Chances are that you have never heard of the African clawed frog. This little creature has three short claws on each hind foot, is tongueless, toothless and uses its hands to tear food and push it into its mouth (although it also has a hyobranchial pump to draw or suck things into the mouth – pretty cool!).
So far, so remarkable but more remarkable still is that researchers in the United States have taken cells from the clawed frog and created the first living machine. Described by Michael Levin, the director of the Allen Discovery Centre at Tufts University Massachusetts as ‘entirely new lifeforms’, the machines are both living and programmable – miniature mobile robots called ‘Xenobots’. This pioneer development challenges the popular image of robots being metal and plastic. By using biological tissues, a living robot can heal itself and be programmed to die when their task is done. As a natural organism, the robot will decay when it dies.
Possible uses have been identified as:
Removing microplastic from the oceans by acting as a miniature vacuum
Toxic spill resolution
Drug delivery to specific areas of the body
Removal of plaque from artery walls to reduce risk of heart attacks and strokes
This astonishing facility is contained within a machine which is less than 1mm long and was designed using a supercomputer.
The supercomputer designed an ‘evolutionary algorithm’ and generated random 3D configurations of 500 to 1,000 skin and heart cells. The design output was then tested in a virtual environment. A key positive differential was how far the design moved when the heart cells were set to beat. In line with Darwinian principles of survival of the fittest, the best designs were refined, and tested again to achieve optimum output. The profiles were narrowed to a handful of the best designs ready for mobilisation. Diversity was encouraged through competition and the “most fit” designs were identified and passed through robustness and build filters focussed on “buildable and scalable designs that retain rapid locomotion”. These designs were then selected for manufacture.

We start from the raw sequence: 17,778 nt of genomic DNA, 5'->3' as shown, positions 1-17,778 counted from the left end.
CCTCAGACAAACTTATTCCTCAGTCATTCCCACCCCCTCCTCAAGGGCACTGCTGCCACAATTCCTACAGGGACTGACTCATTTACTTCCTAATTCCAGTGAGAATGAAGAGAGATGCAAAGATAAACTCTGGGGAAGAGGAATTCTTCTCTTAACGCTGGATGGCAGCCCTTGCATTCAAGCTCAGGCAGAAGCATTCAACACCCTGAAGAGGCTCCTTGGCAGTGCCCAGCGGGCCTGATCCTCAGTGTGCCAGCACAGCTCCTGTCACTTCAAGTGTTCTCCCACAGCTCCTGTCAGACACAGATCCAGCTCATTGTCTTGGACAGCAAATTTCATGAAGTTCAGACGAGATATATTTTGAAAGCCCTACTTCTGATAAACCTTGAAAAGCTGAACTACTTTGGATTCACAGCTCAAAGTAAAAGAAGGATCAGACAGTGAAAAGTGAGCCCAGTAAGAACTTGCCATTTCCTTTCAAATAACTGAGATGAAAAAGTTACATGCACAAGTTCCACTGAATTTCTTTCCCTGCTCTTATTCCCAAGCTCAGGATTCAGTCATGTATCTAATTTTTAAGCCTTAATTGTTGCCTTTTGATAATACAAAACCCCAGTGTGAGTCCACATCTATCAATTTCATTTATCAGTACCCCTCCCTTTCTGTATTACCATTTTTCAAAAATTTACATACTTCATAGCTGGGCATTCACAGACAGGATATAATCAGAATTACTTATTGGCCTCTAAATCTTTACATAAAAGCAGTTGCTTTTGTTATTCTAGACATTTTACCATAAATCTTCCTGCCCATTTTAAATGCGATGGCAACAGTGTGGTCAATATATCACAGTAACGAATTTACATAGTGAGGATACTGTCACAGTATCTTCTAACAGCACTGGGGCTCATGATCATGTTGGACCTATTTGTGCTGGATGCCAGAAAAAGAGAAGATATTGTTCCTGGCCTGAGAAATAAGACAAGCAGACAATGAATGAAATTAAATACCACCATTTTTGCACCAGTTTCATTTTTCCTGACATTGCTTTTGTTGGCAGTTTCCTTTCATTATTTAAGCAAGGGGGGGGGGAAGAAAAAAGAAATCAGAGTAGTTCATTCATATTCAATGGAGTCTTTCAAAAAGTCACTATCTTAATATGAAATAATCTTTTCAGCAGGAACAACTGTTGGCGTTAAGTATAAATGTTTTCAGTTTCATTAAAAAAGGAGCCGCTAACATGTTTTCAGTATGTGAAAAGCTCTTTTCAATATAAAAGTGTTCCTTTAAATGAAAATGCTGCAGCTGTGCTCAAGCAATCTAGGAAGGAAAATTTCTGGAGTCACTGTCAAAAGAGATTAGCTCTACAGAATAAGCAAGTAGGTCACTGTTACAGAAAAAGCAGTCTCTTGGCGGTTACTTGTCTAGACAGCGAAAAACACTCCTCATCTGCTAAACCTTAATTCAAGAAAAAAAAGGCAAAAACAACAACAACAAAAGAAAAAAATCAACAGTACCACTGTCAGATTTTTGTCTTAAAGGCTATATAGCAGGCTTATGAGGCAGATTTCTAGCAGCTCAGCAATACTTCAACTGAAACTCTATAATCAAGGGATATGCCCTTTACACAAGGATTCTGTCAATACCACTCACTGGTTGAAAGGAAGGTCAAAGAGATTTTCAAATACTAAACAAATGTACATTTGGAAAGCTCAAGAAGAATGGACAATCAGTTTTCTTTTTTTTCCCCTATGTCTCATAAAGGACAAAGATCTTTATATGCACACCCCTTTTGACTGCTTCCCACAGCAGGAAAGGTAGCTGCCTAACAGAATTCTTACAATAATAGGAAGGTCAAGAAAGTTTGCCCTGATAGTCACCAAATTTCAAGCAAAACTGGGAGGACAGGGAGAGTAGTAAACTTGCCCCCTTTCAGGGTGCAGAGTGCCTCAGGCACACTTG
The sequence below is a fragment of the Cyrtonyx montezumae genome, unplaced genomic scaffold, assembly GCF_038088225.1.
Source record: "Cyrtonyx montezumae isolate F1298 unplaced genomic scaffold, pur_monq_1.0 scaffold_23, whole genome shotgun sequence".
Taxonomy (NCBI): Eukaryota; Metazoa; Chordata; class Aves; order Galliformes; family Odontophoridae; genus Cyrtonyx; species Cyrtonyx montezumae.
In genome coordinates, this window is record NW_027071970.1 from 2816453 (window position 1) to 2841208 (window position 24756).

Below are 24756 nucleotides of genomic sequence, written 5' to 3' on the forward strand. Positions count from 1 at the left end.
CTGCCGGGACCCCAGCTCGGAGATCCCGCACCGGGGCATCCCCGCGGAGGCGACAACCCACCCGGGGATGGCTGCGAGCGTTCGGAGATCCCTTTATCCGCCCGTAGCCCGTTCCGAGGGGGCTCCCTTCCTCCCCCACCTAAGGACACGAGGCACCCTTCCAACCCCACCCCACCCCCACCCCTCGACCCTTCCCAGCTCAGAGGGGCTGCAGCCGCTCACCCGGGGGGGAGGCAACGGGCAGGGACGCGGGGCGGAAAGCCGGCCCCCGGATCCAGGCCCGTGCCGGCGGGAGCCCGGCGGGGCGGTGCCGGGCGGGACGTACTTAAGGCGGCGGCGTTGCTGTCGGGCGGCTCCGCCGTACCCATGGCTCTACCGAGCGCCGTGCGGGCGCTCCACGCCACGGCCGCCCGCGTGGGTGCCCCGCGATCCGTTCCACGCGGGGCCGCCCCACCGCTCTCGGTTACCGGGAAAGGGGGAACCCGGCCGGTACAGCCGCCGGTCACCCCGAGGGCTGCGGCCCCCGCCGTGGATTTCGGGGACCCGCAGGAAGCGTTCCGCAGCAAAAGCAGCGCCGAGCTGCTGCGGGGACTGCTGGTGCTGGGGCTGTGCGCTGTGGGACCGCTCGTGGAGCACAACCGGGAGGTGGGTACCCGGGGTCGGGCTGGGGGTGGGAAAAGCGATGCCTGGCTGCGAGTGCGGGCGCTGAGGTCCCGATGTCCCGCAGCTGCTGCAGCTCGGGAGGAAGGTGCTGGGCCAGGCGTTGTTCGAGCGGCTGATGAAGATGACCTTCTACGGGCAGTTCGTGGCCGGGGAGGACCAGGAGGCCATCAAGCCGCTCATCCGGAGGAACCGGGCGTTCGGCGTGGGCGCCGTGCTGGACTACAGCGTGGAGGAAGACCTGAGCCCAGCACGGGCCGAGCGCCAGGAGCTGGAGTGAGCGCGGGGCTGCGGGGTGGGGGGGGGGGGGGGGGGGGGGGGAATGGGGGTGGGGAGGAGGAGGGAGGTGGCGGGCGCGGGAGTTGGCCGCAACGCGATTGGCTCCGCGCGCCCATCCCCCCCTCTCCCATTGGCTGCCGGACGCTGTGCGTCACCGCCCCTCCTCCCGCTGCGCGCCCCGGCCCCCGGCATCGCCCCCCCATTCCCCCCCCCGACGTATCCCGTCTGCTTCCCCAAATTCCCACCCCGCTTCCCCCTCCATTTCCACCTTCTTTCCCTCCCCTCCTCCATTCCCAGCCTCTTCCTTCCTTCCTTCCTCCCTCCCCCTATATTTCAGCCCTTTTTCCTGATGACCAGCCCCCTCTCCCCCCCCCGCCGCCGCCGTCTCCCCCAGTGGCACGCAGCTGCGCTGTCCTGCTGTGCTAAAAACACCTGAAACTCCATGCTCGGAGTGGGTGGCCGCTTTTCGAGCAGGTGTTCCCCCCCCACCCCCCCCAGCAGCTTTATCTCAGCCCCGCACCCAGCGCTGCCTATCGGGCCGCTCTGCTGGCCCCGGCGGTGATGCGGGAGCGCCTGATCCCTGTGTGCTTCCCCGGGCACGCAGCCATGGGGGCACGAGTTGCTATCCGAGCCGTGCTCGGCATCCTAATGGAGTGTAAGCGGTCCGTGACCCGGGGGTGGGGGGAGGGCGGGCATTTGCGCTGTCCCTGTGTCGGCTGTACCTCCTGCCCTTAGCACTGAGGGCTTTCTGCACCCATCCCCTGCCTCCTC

From the virtual to the real environment
Skin and heart cells from embryos of the frogs were used as a basis for the machine. Once set beating, heart cells spontaneously contract and relax. As with any living cell, energy is needed to run the cell which, in turn, will mobilise the machine. Currently, the cells have a maximum 10-day fuel stock to allow the robot to do its good work before it expires. The newly created Xenobots were mobilised in dishes of water and observed. A wide range of movement was seen from creeping to looping and circling and even pairing up!
There is a real possibility that the Xenobot will be scaled up with blood vessels, nervous systems and sensory cells, to form rudimentary eyes, and there is a possibility of using mammalian cells. This raises ethical issues which are already acknowledged by scientists at the threshold of the development of living robots: should the Xenobot be classified as a living creature or a machine? At what point might the Xenobot acquire moral significance which requires protection?
Learning how to make biological structures such as the Xenobot, has wide implications for human diseases such as cancer. It raises hope that it will be possible to interfere with, and ultimately control, cell growth and, as Michael Levin put it understand the “software of life”.